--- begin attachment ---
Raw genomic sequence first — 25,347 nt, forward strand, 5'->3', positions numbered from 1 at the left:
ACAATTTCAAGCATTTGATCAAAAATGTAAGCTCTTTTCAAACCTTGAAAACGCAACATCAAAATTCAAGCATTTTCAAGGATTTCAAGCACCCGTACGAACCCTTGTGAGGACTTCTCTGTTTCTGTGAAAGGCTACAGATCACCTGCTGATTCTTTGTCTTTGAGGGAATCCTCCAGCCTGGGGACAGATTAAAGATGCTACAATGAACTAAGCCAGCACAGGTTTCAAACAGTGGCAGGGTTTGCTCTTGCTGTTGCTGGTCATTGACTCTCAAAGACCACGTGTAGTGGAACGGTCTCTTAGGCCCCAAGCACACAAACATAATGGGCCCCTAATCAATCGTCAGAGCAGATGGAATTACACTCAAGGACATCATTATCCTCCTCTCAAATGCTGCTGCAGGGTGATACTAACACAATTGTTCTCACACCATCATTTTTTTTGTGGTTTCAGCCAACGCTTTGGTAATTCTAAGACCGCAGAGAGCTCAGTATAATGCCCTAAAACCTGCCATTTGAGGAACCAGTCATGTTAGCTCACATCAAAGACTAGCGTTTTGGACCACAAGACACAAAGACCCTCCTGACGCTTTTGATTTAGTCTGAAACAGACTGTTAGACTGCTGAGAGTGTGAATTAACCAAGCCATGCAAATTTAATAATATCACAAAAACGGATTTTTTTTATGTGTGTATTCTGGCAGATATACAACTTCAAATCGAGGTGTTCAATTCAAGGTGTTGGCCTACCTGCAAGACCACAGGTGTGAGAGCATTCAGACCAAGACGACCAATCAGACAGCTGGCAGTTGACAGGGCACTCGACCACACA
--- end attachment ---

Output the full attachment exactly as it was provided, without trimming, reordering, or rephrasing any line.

Raw genomic sequence first — 25,347 nt, forward strand, 5'->3', positions numbered from 1 at the left:
ACAATTTCAAGCATTTGATCAAAAATGTAAGCTCTTTTCAAACCTTGAAAACGCAACATCAAAATTCAAGCATTTTCAAGGATTTCAAGCACCCGTACGAACCCTTGTGAGGACTTCTCTGTTTCTGTGAAAGGCTACAGATCACCTGCTGATTCTTTGTCTTTGAGGGAATCCTCCAGCCTGGGGACAGATTAAAGATGCTACAATGAACTAAGCCAGCACAGGTTTCAAACAGTGGCAGGGTTTGCTCTTGCTGTTGCTGGTCATTGACTCTCAAAGACCACGTGTAGTGGAACGGTCTCTTAGGCCCCAAGCACACAAACATAATGGGCCCCTAATCAATCGTCAGAGCAGATGGAATTACACTCAAGGACATCATTATCCTCCTCTCAAATGCTGCTGCAGGGTGATACTAACACAATTGTTCTCACACCATCATTTTTTTTGTGGTTTCAGCCAACGCTTTGGTAATTCTAAGACCGCAGAGAGCTCAGTATAATGCCCTAAAACCTGCCATTTGAGGAACCAGTCATGTTAGCTCACATCAAAGACTAGCGTTTTGGACCACAAGACACAAAGACCCTCCTGACGCTTTTGATTTAGTCTGAAACAGACTGTTAGACTGCTGAGAGTGTGAATTAACCAAGCCATGCAAATTTAATAATATCACAAAAACGGATTTTTTTTATGTGTGTATTCTGGCAGATATACAACTTCAAATCGAGGTGTTCAATTCAAGGTGTTGGCCTACCTGCAAGACCACAGGTGTGAGAGCATTCAGACCAAGACGACCAATCAGACAGCTGGCAGTTGACAGGGCACTCGACCACACA